With 9:28 left in the second period, Rangers took their turn as the aggressors as rookie Carl Hagelin picked up an elbowing penalty for driving Senators captain Daniel Alfredsson into the boards, a hit that knocked Alfredsson out of the game with what was reportedly a concussion.

“You don’t want to see that happen,” Karlsson said of the hit on his fellow Swede, whose status for Monday’s game is unknown, “and hopefully the league is going to take a look at it and get it right.”

The bad blood was certainly the big story Saturday — along with an unusual second-period series during which two pucks somehow ended up on the ice — but amid all the pushing and shoving and the general sense of chaos, the Rangers and Senators also found time for a hockey game.

Boyle earned his redemption for the two early fights in the form of a third-period, go-ahead goal, one that seemed, for most of the final frame, as though it would be his second straight game-winner.

But as the period wore on, the Rangers dropped further and further back on defense. And in the end, their lack of aggressiveness got the best of them, as Nick Foligno’s goal with 4:37 to play tied the game and sent it to overtime.

“There’s always a natural tendency that you end up defending,” Rangers coach John Tortorella said. “I don’t think we played that poorly, but I do think we need to continue to try to attack.”

The coaches, after the game, had little to say about the early fights and the physical turn the series has taken, with MacLean repeating a mantra of, “I don’t have an opinion on that,” and Tortorella saying he “wasn’t going to talk about it.”

But should Alfredsson have to miss any time — and really, even if he doesn’t — it’s probably safe to say that someone on New York’s roster will pay the price, and Carkner and Konopka may be the ones tasked with delivering the big hits once again.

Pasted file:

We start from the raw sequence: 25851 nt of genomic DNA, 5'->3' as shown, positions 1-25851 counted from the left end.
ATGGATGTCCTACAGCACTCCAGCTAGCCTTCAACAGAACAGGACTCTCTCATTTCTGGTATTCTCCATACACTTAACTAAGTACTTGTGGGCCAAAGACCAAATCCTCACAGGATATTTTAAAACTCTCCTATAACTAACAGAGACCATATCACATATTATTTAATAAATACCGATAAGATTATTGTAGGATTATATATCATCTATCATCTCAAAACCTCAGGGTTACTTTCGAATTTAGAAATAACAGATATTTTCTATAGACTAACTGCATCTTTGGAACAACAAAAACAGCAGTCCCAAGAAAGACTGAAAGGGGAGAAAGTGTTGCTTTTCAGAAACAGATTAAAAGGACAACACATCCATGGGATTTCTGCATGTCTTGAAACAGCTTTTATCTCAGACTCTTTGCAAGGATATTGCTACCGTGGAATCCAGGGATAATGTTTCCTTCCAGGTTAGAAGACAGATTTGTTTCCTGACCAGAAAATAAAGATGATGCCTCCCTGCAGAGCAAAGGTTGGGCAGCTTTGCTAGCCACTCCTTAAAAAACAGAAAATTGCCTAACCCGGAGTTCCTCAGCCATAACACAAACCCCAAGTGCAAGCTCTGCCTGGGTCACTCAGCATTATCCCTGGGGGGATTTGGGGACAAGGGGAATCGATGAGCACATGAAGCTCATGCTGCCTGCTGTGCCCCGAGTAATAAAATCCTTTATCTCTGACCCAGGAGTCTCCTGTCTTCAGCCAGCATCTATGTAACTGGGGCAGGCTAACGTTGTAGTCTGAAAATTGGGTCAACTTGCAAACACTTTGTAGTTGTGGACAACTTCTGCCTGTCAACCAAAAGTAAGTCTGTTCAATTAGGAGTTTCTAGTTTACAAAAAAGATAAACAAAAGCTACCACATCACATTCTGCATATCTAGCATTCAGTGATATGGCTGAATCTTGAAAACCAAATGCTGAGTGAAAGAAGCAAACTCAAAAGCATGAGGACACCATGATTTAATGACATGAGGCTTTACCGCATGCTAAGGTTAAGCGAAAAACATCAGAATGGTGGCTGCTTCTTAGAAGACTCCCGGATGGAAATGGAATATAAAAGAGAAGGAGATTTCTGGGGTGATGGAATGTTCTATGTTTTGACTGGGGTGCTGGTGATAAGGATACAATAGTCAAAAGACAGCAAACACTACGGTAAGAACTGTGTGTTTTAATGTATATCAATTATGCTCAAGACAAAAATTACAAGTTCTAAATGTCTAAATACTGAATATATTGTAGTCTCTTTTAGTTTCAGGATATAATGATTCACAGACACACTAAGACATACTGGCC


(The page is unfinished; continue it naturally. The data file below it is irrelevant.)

“We wanted to come in here and defend ourselves and play a hard-nosed game and we did what we had to do to stick up for each other,” said Ottawa goaltender Craig Anderson, who had 30 saves. “We’re playing for the crest on the front of our jerseys, and it doesn’t matter who we’re playing, we’re going to stick together.”

Carkner’s attack on Boyle Saturday may have been gutless, but it came from a place of deliverance, and that fight and the five-minute penalty kill that followed sparked a redemptive effort from the Senators, who now have home-ice advantage.

“This is what playoff hockey is all about,” MacLean said. “It’s responding after one game and responding in the second game, and we’re going to have to respond in the third game. We’re looking forward to getting home and protecting what we earned here today, but we know it’s going to be hard.”

"There’s going to be a lot of stitches and blood before this series is over," Konopka said.

Ottawa may not have the talent on offense to win a seven-game series against the heavily favored Rangers, but even if the Senators can’t beat New York’s skill, Saturday’s win gave them reason to believe they might be able to beat them into submission.

Follow Sam Gardner on Twitter: @sam_gardner